Media reporting on Tuesday's arrest of Illinois Gov. Rod Blagojevich on federal corruption charges is misrepresenting the state as a hotbed of corruption, according to the DeKalb, Ill.-based Illinois City/County Management Association (ILCMA) and the Washington-based International City/County Management Association (ICMA). Also, President-elect Barack Obama told the press that no members of his staff had had contact with Blagojevich about the governor's search for Obama's replacement in the Senate, which is at the heart of the federal charges, and he reiterated his call for Blagojevich to resign.

FBI agents arrested Blagojevich and his Chief of Staff John Harris after investigators recorded several telephone conversations in which the governor allegedly discussed obtaining well-paying jobs for himself and his wife, and promises of campaign funds, including cash up front, in exchange for Obama's vacated seat, according to United States Attorney for the Northern District of Illinois Patrick Fitzgerald. News coverage of the arrest has given the impression that Illinois is one of the most corrupt states in the nation, according to the ILCMA/ICMA statement.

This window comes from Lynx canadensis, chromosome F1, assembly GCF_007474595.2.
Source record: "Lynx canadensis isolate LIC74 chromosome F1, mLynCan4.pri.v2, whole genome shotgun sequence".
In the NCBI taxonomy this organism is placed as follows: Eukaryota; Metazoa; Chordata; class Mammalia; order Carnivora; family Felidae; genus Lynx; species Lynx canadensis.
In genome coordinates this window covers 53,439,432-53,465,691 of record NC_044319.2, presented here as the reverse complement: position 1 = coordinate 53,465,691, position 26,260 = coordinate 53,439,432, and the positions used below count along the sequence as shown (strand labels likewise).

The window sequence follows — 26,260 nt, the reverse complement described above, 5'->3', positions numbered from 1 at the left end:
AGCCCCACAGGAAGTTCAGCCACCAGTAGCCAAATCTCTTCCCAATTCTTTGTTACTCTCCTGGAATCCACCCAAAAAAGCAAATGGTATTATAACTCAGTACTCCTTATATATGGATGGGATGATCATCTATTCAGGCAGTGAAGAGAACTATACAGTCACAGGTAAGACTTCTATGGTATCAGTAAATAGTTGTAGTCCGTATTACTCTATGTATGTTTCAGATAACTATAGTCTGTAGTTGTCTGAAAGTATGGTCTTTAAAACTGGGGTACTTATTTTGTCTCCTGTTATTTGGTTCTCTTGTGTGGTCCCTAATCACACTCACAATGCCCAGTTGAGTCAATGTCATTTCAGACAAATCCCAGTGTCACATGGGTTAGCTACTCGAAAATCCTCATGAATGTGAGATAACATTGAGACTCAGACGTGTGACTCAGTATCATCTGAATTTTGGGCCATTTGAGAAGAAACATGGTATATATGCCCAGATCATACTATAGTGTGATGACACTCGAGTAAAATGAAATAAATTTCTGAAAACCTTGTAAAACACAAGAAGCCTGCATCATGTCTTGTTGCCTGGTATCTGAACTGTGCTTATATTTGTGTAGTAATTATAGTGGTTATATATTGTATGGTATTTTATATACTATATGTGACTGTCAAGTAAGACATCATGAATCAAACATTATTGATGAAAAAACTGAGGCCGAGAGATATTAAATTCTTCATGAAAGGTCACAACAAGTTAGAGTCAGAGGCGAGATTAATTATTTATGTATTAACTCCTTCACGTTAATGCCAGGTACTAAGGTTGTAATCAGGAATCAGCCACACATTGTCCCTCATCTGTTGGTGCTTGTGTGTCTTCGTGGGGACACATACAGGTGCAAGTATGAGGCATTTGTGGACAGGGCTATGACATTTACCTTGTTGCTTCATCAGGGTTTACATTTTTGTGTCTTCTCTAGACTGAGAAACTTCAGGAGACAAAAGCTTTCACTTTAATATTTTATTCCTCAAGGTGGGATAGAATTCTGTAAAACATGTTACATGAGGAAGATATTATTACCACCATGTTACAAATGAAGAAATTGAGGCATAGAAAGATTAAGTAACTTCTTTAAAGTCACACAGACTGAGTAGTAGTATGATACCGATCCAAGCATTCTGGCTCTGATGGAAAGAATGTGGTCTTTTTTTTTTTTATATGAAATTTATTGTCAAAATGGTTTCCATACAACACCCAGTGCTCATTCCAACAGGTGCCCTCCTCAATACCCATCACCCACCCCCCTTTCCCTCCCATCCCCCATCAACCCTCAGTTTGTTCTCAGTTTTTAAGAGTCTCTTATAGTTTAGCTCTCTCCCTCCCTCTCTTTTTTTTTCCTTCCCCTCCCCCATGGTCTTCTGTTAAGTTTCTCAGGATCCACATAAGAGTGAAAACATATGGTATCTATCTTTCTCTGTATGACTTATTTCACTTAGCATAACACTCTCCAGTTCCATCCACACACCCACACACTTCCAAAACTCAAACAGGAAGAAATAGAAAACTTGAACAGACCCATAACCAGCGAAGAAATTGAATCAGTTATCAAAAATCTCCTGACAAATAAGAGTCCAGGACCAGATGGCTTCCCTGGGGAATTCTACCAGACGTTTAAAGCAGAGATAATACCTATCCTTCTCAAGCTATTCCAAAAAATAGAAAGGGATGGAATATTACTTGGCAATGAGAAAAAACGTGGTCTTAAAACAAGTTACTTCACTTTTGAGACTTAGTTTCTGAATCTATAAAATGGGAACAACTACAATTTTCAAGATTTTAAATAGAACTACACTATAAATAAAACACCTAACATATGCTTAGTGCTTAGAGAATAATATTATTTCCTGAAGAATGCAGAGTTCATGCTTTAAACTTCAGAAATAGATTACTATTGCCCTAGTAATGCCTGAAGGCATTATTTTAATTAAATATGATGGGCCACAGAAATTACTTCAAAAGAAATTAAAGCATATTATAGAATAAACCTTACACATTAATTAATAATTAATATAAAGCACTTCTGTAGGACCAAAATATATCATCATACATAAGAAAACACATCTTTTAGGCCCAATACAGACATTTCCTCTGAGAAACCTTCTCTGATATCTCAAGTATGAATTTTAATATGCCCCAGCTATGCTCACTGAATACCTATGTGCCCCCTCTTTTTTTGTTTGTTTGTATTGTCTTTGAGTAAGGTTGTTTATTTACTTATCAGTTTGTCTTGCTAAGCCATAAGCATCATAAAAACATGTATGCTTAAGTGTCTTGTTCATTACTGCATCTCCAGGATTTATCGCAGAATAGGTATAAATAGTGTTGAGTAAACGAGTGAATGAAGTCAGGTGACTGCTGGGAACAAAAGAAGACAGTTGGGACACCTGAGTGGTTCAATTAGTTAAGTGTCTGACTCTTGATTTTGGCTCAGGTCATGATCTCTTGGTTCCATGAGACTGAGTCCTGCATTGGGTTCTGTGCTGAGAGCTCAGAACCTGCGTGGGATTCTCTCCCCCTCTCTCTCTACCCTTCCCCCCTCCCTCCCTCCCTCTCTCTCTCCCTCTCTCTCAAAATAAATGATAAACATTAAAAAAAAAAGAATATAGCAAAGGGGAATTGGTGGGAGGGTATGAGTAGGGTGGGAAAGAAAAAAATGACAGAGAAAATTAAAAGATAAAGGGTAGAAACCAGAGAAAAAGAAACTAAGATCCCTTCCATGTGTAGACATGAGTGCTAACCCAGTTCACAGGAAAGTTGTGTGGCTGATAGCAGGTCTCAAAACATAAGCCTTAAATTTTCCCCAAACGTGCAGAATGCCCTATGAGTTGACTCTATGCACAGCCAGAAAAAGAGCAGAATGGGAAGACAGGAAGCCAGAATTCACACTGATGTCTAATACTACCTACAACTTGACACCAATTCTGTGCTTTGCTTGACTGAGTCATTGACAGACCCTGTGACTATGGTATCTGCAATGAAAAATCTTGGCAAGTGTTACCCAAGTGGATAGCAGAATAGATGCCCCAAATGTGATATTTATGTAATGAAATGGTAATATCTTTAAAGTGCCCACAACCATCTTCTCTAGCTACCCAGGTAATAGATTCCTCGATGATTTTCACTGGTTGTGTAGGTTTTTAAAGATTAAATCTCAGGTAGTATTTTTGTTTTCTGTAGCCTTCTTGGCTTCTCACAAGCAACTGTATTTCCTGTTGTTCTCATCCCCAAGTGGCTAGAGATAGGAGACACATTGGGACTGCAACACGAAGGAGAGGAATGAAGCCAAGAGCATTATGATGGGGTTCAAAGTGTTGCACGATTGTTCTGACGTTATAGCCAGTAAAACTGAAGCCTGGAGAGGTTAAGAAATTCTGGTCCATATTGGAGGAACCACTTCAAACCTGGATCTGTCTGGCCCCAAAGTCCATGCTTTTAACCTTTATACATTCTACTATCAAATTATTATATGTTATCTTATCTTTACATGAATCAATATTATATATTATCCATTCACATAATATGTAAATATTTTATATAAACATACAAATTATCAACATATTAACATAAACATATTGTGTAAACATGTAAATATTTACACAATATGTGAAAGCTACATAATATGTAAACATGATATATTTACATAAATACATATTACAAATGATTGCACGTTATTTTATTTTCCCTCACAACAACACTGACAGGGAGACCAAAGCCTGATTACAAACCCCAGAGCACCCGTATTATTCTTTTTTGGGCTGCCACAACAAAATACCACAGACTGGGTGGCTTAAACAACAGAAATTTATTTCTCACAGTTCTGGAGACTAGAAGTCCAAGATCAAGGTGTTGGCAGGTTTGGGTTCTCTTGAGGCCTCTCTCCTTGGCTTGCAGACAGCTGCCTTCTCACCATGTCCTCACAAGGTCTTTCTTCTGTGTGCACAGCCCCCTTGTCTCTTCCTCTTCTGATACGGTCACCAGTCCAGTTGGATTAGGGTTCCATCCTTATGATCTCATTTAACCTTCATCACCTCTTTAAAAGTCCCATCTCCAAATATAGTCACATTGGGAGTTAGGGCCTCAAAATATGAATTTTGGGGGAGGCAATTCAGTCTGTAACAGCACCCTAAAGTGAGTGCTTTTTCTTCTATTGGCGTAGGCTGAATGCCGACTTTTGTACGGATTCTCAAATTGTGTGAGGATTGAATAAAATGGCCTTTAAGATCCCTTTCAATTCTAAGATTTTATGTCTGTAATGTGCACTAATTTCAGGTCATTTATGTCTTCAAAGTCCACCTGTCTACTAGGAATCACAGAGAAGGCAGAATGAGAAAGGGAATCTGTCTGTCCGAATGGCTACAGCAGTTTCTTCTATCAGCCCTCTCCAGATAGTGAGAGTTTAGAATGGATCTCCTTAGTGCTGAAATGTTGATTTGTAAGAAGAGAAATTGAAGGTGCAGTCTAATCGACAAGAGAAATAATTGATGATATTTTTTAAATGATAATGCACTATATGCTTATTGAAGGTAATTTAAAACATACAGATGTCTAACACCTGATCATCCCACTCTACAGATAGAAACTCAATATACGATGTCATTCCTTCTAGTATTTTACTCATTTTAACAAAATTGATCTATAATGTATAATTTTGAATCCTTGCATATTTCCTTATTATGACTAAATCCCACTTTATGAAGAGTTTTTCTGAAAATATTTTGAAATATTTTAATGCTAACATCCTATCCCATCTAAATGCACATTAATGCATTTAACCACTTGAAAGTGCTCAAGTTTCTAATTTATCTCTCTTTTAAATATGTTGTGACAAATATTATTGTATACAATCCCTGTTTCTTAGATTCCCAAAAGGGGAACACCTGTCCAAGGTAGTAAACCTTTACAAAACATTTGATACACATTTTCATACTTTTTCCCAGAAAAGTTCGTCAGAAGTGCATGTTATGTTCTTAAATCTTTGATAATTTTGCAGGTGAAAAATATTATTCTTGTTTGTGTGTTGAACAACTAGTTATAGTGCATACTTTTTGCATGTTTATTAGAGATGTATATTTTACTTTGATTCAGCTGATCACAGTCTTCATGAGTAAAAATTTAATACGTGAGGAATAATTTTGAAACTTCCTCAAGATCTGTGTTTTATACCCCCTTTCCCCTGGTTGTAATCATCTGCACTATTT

Illinois' creation of a council-manager structure of government in the early 1900s was intended to address the corruption that plagued the U.S. government at that time. "Thanks to these reforms, today there are literally hundreds of cities, counties and villages across Illinois that have hired professional managers who are committed to ethical, transparent and responsive local government," the statement reads. "From East Dubuque to Lake County to Carbondale, the professionals who manage our cities and counties voluntarily agree to abide by a stringently enforced code of ethics, established in 1924 by the [ICMA]." ILCMA President Patrick Urich and the association's Executive Director Dawn Peters, along with ICMA President David Limardi and Executive Director Robert O'Neill, signed the statement, which is available at http://www.ilcma.org/ and http://www.icma.org/.

In a press conference Thursday, Obama said his former seat in the Senate, which he had to give up after winning the presidential election, is not for "any politician to trade," and said he had not spoken to Blagojevich about the search for his Senate replacement. He also, again, suggested that Blagojevich, who has returned to work after posting bail, should step down. "Let me be absolutely clear: I do not think that the governor, at this point, can effectively serve the people of Illinois," Obama said.

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